Have 10-16 carbon atoms? that is what we call kerosene

There are around 10 million defined organic compounds but there is an indefinitely large number of such compounds in theory.

Note that Carbon has seven isotopes (ignoring particular behaviors) which will cause this count to grow even more if you care about those permutations too.

Combinatorics is not an area I have spent much time in due to practical limits of permutations in computing. The time complexity of computer permutation function is O(n!) due to similar issues.

This is mostly irrelevant to the question. There’s plenty of non-hydrogen atoms around to make all the possible molecules. That was what was confusing me. Even if we could make some super-heavy atoms that are stable, they won’t contribute much to the total. The organic molecules are going to make up the bulk of the total. And while some of those will have metallic atoms incorporated, adding a handful more metalic elements won’t increase the total by much.

And forget about black holes. Molecules will get unstable long before you get to that size, or even the size of a smallish asteroid.

At any rate, I found someone asked the same question in another forum: here. (That wasn’t you, was it?) Note that they closed the question for being too broad.

Note: there is no factorial here! Just a simpler exponential.

Atoms of an isotope don’t have labels. Take H-O-H. You can swap the two hydrogen atoms and the molecule stays the same. So what unique atom is at a given position doesn’t matter, only what type of atom it is.

There are a constant number of isotopes. So a quick upper bound to the number of arrangements is a constant raised to a cubic polynomial due to space being 3-D.

The number of permutations of n distinct objects is n factorial, by definition.

While Combinations are not factorial and are involved, the shear number of permutations will make the additional Combinations a smaller set of a numbers that will be effectively non-finite due to the growth of permutations

It doesn’t involve swapping H-O-H, but placing an O atom at difference points in middle of a large carbon chain will produce different unique substances. It doesn’t take many of these types of cases for the number of permutations to approach infinity.

Why discuss permutations at all???

Swapping one atom with a different atom makes a change. But there only a constant number of different isotopes. You can only make a simple exponential number of arrangements of objects of length n in a line for a constant number of sets of items to choose from.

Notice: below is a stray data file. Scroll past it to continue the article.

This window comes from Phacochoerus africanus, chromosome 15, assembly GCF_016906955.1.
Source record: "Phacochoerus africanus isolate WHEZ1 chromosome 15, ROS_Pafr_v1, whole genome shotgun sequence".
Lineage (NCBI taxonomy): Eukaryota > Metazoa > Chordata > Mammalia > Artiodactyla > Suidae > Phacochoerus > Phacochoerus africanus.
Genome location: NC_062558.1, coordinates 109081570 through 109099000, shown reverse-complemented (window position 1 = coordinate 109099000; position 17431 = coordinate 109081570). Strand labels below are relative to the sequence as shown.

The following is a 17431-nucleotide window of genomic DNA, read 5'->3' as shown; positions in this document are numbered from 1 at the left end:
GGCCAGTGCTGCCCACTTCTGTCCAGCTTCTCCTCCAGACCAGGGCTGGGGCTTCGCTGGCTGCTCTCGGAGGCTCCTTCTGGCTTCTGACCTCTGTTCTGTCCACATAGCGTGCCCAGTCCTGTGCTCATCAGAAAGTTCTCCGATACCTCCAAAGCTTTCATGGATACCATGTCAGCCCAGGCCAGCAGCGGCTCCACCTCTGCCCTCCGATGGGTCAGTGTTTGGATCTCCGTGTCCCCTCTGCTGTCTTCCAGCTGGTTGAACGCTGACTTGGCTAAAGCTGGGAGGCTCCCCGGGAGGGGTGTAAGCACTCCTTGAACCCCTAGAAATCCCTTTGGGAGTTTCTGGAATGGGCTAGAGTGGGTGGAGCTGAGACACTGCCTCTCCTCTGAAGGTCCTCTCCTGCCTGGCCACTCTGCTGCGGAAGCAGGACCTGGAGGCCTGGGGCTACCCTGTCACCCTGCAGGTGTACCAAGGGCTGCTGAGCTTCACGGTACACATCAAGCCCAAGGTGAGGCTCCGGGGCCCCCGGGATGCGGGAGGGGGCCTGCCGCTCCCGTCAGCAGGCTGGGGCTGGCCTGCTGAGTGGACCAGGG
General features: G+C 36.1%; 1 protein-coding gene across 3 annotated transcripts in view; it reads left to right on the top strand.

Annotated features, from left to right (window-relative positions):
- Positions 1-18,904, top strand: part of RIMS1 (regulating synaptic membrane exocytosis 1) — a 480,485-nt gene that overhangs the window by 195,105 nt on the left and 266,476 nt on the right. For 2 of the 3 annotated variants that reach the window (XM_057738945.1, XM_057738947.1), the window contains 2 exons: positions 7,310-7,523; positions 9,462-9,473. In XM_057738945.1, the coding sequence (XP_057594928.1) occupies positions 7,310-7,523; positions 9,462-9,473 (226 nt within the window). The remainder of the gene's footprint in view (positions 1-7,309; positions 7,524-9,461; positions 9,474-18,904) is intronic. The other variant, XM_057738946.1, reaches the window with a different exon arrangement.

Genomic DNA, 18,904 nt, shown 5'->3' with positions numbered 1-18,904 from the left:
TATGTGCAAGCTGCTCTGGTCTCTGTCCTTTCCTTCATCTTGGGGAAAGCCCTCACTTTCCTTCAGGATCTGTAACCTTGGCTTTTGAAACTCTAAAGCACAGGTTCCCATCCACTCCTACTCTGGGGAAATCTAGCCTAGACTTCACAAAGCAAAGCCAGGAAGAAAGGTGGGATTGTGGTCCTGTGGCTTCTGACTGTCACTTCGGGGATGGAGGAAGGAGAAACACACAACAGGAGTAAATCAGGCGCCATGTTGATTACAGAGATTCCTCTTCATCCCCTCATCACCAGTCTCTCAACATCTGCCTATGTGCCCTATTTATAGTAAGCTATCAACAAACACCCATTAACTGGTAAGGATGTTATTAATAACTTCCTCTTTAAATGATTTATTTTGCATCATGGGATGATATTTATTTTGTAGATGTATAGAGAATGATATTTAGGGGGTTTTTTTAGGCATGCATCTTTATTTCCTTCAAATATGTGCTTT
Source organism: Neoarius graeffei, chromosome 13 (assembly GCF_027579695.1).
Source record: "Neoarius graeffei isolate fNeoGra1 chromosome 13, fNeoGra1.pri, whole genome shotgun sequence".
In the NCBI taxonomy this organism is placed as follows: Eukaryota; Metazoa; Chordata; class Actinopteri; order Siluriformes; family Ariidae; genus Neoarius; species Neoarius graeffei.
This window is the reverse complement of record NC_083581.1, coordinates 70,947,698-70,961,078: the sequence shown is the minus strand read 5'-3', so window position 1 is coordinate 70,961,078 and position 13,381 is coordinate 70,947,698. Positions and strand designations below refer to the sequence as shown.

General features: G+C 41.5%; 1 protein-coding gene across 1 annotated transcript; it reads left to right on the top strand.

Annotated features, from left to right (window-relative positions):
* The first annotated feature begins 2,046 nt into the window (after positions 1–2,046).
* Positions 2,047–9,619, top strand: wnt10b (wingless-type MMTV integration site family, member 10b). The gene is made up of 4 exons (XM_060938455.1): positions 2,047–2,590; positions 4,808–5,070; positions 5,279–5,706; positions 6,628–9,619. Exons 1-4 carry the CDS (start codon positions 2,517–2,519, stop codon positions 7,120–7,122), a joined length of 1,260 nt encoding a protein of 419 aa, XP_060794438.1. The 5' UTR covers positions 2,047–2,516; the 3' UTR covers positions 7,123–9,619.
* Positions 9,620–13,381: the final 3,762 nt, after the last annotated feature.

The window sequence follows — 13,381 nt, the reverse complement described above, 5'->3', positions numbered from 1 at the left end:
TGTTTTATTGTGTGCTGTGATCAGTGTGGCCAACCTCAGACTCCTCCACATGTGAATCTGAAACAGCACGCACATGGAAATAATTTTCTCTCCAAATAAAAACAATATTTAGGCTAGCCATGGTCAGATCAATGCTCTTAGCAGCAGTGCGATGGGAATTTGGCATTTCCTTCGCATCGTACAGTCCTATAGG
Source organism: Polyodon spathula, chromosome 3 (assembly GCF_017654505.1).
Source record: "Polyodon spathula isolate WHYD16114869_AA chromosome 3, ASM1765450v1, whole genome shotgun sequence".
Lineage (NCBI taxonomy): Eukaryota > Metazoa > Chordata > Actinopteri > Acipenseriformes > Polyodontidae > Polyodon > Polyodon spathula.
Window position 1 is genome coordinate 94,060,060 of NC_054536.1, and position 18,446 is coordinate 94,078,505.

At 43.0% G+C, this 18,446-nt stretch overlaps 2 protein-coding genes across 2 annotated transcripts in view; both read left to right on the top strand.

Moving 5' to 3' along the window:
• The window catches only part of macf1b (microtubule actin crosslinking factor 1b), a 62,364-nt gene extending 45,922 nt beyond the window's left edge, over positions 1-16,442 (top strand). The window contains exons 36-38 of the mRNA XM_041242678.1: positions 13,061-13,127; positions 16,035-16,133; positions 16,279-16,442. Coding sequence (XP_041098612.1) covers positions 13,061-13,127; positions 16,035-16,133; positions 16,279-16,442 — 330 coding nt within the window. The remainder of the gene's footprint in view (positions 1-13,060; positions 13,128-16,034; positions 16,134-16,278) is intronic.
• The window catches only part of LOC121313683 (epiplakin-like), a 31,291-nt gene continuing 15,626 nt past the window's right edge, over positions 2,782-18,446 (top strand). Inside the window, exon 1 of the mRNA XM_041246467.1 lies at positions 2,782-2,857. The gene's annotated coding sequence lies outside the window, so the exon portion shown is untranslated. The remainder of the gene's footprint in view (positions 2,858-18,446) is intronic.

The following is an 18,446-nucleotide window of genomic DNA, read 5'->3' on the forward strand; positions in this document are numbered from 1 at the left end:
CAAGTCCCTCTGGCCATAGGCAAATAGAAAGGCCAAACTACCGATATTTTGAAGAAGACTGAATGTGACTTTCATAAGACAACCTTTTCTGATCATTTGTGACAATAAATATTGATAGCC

So if you had 2 isotopes to choose from to make a linear molecule of length n there are 2^n possible options. n! doesn’t figure into it. (And note that n! is bigger than 2^n so it’s a poor bound for this case.)

More isotopes means you replace the “2” with a bigger number. 3-D means the exponent is a cubic function. Just having a 3-D array of carbon and silicon atoms gives you the option of producing a lower bound that looks like this.

(Well, until it becomes sentient and starts to take over the Universe. ;))

As perhaps a quasi-related question, are there realistic limitations on what molecules we can expect to find in nature, in even vanishingly tiny amounts? It’s very probable for example that fluorinated organic molecules have never existed outside of human guided synthesis.

I think people are using “universe” here to refer merely to the observable universe. The whole thing is thought to be infinite in size.

But I’m sure a molecule could get way bigger than an asteroid and still be stable. Lots of polymers get cross-linked and the whole block becomes one big molecule. It isn’t a crystal, and all the atoms are bound together, that is, bound to other atoms in one big network. I think some kind of degeneracy sets in for stellar masses that don’t have internally generated heat to support them from collapse, but certainly planets can stay molecular and stable. Somewhere between big Jupiters and big stars, that’s where the limit ought to be.